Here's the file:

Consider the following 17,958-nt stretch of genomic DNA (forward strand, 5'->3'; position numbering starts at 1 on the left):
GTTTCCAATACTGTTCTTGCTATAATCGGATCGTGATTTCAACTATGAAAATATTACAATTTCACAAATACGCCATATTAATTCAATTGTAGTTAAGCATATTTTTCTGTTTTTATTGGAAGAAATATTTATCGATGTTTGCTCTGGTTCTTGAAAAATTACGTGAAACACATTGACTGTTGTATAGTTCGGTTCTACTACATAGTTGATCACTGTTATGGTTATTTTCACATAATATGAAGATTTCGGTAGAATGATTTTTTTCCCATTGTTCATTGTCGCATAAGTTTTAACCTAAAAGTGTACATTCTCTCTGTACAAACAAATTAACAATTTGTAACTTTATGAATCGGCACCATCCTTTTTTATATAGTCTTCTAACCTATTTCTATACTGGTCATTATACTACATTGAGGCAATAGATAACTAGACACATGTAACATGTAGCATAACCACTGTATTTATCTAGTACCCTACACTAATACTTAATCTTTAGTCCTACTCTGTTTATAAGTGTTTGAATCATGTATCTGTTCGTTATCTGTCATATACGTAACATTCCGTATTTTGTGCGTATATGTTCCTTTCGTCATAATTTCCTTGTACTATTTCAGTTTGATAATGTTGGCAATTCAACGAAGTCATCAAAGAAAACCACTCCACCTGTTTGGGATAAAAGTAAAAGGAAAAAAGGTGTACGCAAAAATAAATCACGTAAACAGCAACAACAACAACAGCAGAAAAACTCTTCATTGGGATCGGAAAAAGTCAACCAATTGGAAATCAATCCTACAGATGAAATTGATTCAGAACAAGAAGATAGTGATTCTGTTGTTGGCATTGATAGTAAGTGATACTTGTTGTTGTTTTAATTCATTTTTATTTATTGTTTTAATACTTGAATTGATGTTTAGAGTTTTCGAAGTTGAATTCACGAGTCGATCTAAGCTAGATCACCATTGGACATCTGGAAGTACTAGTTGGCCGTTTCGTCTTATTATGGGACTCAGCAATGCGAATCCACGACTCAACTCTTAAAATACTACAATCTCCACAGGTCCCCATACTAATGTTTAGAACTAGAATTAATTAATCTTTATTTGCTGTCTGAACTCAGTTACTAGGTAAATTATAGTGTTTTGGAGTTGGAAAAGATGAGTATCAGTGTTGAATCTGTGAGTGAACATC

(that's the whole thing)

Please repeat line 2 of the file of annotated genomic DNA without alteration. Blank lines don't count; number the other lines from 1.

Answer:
GTTTCCAATACTGTTCTTGCTATAATCGGATCGTGATTTCAACTATGAAAATATTACAATTTCACAAATACGCCATATTAATTCAATTGTAGTTAAGCATATTTTTCTGTTTTTATTGGAAGAAATATTTATCGATGTTTGCTCTGGTTCTTGAAAAATTACGTGAAACACATTGACTGTTGTATAGTTCGGTTCTACTACATAGTTGATCACTGTTATGGTTATTTTCACATAATATGAAGATTTCGGTAGAATGATTTTTTTCCCATTGTTCATTGTCGCATAAGTTTTAACCTAAAAGTGTACATTCTCTCTGTACAAACAAATTAACAATTTGTAACTTTATGAATCGGCACCATCCTTTTTTATATAGTCTTCTAACCTATTTCTATACTGGTCATTATACTACATTGAGGCAATAGATAACTAGACACATGTAACATGTAGCATAACCACTGTATTTATCTAGTACCCTACACTAATACTTAATCTTTAGTCCTACTCTGTTTATAAGTGTTTGAATCATGTATCTGTTCGTTATCTGTCATATACGTAACATTCCGTATTTTGTGCGTATATGTTCCTTTCGTCATAATTTCCTTGTACTATTTCAGTTTGATAATGTTGGCAATTCAACGAAGTCATCAAAGAAAACCACTCCACCTGTTTGGGATAAAAGTAAAAGGAAAAAAGGTGTACGCAAAAATAAATCACGTAAACAGCAACAACAACAACAGCAGAAAAACTCTTCATTGGGATCGGAAAAAGTCAACCAATTGGAAATCAATCCTACAGATGAAATTGATTCAGAACAAGAAGATAGTGATTCTGTTGTTGGCATTGATAGTAAGTGATACTTGTTGTTGTTTTAATTCATTTTTATTTATTGTTTTAATACTTGAATTGATGTTTAGAGTTTTCGAAGTTGAATTCACGAGTCGATCTAAGCTAGATCACCATTGGACATCTGGAAGTACTAGTTGGCCGTTTCGTCTTATTATGGGACTCAGCAATGCGAATCCACGACTCAACTCTTAAAATACTACAATCTCCACAGGTCCCCATACTAATGTTTAGAACTAGAATTAATTAATCTTTATTTGCTGTCTGAACTCAGTTACTAGGTAAATTATAGTGTTTTGGAGTTGGAAAAGATGAGTATCAGTGTTGAATCTGTGAGTGAACATC